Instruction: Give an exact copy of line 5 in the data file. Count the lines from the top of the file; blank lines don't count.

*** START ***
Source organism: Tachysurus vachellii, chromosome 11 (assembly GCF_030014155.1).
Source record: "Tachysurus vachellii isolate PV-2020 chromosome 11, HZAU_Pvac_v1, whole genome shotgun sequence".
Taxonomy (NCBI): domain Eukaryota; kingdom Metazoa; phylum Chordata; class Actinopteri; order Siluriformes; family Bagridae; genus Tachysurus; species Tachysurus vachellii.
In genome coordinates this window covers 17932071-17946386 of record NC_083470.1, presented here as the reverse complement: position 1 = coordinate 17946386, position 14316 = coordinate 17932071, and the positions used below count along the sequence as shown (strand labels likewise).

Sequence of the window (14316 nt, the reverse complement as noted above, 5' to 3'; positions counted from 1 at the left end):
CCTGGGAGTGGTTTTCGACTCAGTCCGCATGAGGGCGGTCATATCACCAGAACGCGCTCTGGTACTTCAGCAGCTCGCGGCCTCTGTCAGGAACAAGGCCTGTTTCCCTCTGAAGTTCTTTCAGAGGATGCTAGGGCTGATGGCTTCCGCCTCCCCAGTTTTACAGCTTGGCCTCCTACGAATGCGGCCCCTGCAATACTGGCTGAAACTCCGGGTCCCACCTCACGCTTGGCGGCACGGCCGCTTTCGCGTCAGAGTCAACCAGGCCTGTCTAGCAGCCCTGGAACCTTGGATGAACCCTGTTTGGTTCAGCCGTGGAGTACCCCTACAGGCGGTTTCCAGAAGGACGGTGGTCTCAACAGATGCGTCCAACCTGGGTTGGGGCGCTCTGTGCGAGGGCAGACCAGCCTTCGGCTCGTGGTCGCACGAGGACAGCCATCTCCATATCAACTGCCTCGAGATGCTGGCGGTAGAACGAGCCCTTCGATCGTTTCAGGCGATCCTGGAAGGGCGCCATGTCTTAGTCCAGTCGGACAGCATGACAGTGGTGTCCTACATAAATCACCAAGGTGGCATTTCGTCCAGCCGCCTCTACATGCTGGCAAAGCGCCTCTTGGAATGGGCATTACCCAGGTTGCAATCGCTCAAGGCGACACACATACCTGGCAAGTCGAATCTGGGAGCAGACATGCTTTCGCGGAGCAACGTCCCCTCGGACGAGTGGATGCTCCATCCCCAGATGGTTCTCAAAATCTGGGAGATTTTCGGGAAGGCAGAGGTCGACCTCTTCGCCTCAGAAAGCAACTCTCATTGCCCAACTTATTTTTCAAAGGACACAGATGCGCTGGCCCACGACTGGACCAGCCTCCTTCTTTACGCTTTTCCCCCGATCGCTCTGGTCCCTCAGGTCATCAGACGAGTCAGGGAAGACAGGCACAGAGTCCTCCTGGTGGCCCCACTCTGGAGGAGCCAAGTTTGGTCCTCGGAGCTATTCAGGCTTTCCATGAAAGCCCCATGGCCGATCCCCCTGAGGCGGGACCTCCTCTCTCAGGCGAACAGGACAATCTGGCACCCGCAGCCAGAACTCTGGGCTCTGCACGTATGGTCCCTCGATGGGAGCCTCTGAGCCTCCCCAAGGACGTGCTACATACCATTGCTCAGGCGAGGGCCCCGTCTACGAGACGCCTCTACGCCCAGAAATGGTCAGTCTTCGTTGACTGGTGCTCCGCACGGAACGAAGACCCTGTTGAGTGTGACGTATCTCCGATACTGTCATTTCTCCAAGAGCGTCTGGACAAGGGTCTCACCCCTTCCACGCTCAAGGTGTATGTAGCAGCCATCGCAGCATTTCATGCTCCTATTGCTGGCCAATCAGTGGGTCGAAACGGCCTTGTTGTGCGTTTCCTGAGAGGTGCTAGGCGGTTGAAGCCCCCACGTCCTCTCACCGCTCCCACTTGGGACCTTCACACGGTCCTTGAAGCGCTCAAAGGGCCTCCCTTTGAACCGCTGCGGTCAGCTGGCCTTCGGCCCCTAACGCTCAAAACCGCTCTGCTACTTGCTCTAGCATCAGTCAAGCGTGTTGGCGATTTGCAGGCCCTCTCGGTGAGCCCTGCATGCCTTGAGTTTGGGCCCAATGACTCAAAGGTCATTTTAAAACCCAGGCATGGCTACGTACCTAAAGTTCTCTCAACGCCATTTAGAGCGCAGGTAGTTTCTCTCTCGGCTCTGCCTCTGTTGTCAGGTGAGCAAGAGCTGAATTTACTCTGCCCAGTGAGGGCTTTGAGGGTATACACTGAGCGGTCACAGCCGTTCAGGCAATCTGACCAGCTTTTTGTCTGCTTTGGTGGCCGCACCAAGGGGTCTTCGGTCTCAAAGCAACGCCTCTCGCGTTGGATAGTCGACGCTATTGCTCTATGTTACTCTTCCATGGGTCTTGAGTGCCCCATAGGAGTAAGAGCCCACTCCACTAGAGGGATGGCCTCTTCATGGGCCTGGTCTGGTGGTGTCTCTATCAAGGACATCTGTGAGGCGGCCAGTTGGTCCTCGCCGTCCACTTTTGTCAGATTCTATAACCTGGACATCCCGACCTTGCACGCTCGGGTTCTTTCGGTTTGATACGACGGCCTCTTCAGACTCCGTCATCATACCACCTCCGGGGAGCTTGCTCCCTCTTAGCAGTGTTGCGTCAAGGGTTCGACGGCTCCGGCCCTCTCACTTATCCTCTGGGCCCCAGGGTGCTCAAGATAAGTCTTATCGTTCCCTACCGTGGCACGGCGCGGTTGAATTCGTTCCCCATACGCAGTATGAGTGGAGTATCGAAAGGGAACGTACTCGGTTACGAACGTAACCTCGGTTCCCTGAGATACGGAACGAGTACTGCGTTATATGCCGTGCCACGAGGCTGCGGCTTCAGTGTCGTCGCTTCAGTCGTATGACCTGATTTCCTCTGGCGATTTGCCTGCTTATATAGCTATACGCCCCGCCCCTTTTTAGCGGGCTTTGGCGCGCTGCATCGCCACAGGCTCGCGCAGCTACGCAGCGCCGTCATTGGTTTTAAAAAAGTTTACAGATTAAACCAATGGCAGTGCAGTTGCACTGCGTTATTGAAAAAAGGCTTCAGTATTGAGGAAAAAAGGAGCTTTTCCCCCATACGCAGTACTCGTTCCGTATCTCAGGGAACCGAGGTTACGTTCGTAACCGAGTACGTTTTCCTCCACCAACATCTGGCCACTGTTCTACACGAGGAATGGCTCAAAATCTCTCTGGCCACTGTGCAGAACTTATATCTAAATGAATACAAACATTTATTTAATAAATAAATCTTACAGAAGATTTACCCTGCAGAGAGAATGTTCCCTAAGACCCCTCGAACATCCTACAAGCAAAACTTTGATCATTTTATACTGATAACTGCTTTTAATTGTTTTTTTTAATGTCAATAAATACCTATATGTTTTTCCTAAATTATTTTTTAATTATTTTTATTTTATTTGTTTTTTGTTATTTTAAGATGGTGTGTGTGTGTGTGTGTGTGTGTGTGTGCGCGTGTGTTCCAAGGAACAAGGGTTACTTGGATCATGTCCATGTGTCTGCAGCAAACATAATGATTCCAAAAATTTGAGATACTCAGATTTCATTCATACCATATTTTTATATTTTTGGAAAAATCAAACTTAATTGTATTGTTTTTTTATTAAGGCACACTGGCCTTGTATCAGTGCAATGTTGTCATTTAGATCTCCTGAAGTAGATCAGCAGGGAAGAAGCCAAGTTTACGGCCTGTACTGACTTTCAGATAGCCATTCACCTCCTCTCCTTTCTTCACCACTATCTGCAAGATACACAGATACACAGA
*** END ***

Sequence of the window (14316 nt, the reverse complement as noted above, 5' to 3'; positions counted from 1 at the left end):